THE MAIL ON SUNDAY INTERVIEWS PRISM'S ROBERT LINDSAY
Posted on 4 September 2017.
Posted in: Announcements
Monroe, Hepburn, Loren... Robert Lindsay brings to the stage the story of cinematographer Jack Cardiff who immortalised (and seduced) the most beautiful women in Hollywood history
jim white, mail on sunday
Cinematographer Jack Cardiff filmed the world’s most alluring actresses... no wonder Robert Lindsay couldn’t resist stepping into his shoes to play him on stage – even though, the actor tells Event, I hated my own time in Hollywood
The thing that gave Robert Lindsay the idea of a play about Jack Cardiff was a gorgeous, glistening, glamorous photograph he saw in the great cinematographer’s collection.
Cardiff had been the most in-demand cameraman in Hollywood’s golden era. Known as ‘the man who makes women beautiful’, he was sought out by the movie world’s A-list. Ava Gardner, Audrey Hepburn, Anita Ekberg, Sophia Loren, Katharine Hepburn, Marlene Dietrich, Gina Lollobrigida: the queue of those anxious to work with him ran the length of Hollywood Boulevard.
But it was a portrait Cardiff took of Marilyn Monroe that, for the star of Citizen Smith and My Family, best explained Jack’s renown.
‘They were shooting The Prince And The Showgirl in London and Monroe had been at her most flaky,’ Lindsay explains. ‘Jack arranged to take some pictures of her. The plan was to meet at 10am and she turned up at four. But she looked so gorgeous, Jack couldn’t be angry. She radiated, just blew him off his feet. They did the pictures and they were some of the best she ever had taken. But it was what she signed on a print that made me think: his story has got to be told. She wrote: “My darling Jack, if only I could be how you make me look.”’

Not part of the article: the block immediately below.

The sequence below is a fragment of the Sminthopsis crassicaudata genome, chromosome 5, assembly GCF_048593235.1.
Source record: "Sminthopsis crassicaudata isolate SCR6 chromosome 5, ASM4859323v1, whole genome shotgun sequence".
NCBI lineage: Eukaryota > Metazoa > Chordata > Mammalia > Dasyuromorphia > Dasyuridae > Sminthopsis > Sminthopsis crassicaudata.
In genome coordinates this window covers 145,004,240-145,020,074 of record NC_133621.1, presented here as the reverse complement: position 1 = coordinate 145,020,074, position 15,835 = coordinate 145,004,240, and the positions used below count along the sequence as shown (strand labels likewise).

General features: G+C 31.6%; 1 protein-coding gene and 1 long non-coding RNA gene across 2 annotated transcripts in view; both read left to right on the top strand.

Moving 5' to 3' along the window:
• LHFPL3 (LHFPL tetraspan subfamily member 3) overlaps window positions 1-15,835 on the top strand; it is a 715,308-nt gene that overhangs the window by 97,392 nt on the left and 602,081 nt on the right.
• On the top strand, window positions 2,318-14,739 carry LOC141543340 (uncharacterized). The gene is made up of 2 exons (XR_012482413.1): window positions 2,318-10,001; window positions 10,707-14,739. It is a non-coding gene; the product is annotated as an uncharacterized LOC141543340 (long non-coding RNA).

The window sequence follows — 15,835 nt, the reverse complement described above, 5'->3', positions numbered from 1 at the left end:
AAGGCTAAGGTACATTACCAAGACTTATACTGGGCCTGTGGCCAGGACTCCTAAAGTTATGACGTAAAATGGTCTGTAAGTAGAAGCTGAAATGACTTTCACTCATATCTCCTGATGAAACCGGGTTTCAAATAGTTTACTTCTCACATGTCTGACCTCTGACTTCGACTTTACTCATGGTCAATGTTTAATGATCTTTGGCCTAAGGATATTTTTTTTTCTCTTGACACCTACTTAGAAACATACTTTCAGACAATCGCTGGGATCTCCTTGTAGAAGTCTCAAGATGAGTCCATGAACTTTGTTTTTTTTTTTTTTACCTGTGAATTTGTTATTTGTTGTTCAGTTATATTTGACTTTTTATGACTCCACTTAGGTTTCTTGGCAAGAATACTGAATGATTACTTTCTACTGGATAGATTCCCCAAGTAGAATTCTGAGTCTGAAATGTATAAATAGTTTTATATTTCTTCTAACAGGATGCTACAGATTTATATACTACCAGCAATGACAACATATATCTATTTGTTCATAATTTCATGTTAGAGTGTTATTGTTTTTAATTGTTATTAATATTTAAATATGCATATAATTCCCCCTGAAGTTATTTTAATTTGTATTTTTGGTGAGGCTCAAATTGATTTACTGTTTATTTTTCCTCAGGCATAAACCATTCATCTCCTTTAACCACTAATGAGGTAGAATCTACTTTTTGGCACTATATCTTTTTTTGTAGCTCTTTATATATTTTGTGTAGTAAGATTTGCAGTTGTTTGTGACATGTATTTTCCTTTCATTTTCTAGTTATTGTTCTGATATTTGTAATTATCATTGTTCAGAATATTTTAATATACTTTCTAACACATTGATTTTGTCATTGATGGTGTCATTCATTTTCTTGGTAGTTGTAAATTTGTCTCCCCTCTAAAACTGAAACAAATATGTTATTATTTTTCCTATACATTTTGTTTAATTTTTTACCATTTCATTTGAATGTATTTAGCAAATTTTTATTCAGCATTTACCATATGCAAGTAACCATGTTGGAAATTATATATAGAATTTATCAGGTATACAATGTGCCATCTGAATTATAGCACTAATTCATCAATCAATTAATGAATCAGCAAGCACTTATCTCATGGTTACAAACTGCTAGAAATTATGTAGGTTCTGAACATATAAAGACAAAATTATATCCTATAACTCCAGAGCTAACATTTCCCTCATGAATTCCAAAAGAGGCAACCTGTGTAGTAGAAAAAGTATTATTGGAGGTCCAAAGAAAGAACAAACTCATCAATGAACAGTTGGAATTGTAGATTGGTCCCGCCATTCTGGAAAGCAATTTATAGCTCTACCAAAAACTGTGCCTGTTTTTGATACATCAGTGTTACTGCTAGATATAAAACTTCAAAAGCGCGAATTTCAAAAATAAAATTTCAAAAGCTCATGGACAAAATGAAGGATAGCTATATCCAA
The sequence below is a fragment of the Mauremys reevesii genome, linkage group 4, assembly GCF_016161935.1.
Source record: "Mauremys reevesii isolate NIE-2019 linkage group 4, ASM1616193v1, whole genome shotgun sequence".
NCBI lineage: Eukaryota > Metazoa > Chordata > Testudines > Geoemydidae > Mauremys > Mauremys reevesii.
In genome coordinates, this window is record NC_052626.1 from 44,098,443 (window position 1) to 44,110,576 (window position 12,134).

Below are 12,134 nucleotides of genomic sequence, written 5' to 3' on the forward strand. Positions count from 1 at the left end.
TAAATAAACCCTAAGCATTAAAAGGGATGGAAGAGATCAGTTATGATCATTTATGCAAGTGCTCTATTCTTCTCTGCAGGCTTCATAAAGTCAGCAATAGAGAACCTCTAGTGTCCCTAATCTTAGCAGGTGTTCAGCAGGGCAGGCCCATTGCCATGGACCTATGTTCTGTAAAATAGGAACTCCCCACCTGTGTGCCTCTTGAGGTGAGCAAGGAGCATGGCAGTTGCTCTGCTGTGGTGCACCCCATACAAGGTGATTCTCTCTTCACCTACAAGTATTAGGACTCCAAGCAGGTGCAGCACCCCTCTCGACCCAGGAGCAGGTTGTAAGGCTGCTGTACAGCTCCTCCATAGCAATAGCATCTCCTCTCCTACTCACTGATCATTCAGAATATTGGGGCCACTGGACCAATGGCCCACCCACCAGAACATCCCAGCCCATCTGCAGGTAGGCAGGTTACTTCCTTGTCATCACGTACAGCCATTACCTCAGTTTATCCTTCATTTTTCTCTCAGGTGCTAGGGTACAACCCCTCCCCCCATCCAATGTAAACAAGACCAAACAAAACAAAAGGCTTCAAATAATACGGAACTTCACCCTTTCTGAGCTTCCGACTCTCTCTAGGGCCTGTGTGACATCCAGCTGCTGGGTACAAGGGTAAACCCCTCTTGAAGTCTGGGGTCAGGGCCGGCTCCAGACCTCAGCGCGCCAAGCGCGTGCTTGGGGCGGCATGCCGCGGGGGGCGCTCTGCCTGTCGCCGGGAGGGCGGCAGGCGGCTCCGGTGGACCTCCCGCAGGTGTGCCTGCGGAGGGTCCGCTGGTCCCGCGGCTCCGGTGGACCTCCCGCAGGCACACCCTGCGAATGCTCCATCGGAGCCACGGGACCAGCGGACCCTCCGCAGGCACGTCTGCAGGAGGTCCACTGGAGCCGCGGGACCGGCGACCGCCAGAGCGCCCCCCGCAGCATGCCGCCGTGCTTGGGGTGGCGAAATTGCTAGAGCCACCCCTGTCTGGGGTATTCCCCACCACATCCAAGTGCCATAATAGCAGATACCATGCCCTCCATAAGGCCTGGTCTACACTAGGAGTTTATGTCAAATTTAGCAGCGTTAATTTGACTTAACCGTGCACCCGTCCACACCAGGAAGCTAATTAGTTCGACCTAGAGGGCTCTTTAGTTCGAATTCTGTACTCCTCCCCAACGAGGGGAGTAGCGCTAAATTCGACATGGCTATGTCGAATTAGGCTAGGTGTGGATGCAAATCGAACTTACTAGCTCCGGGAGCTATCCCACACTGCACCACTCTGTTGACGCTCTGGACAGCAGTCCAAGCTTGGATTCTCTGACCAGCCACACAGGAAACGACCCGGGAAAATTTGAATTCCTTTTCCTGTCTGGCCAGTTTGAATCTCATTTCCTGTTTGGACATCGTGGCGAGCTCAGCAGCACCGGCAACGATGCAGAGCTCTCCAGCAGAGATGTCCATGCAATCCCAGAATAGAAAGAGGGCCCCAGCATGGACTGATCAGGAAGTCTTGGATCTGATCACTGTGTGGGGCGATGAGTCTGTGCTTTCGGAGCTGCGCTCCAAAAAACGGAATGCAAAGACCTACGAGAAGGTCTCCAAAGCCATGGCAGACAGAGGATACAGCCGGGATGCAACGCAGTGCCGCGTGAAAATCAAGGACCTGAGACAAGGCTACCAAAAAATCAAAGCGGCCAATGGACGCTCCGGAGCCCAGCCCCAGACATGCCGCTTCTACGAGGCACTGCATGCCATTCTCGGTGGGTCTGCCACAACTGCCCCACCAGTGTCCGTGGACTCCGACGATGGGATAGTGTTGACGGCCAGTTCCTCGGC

Lindsay met the renowned lensman towards the end of his life. They were introduced through his son, the film writer Mason Cardiff. By the time of their acquaintance, Jack was in the grip of Alzheimer’s.
‘The last thing he’d worked on was when he was 89,’ explains Lindsay. ‘Then dementia struck very hard and very quickly. As his mind went, he retreated back into his past. He had a hell of a past to go back to.
‘One day he would think his carer, a young kid, a bit of a goth, was Marilyn, telling her not to worry if everyone was complaining about her being late, he loved her. The next day he thought she was Katharine Hepburn, on the set of The African Queen.
‘That seemed to me the real starting point for a play. I wanted to recreate Jack’s world through Jack’s eyes as he was as an old man. It’s my King Lear if you like.’
Lindsay contacted the playwright and director Terry Johnson with his idea. The result of their collaboration is Prism, being staged at Hampstead Theatre, with Lindsay as a dying Jack Cardiff looking backwards into the light of his past.
‘Jack lived such an exotic life with such staggeringly attractive people. His job was to flatter the most beautiful women in the world. They loved him. He was very well behaved, with immaculate manners. But probably he was a bit of a lad on the side. We know he had flings with Sophia Loren and Leslie Caron to name but two. Well you would, wouldn’t you?’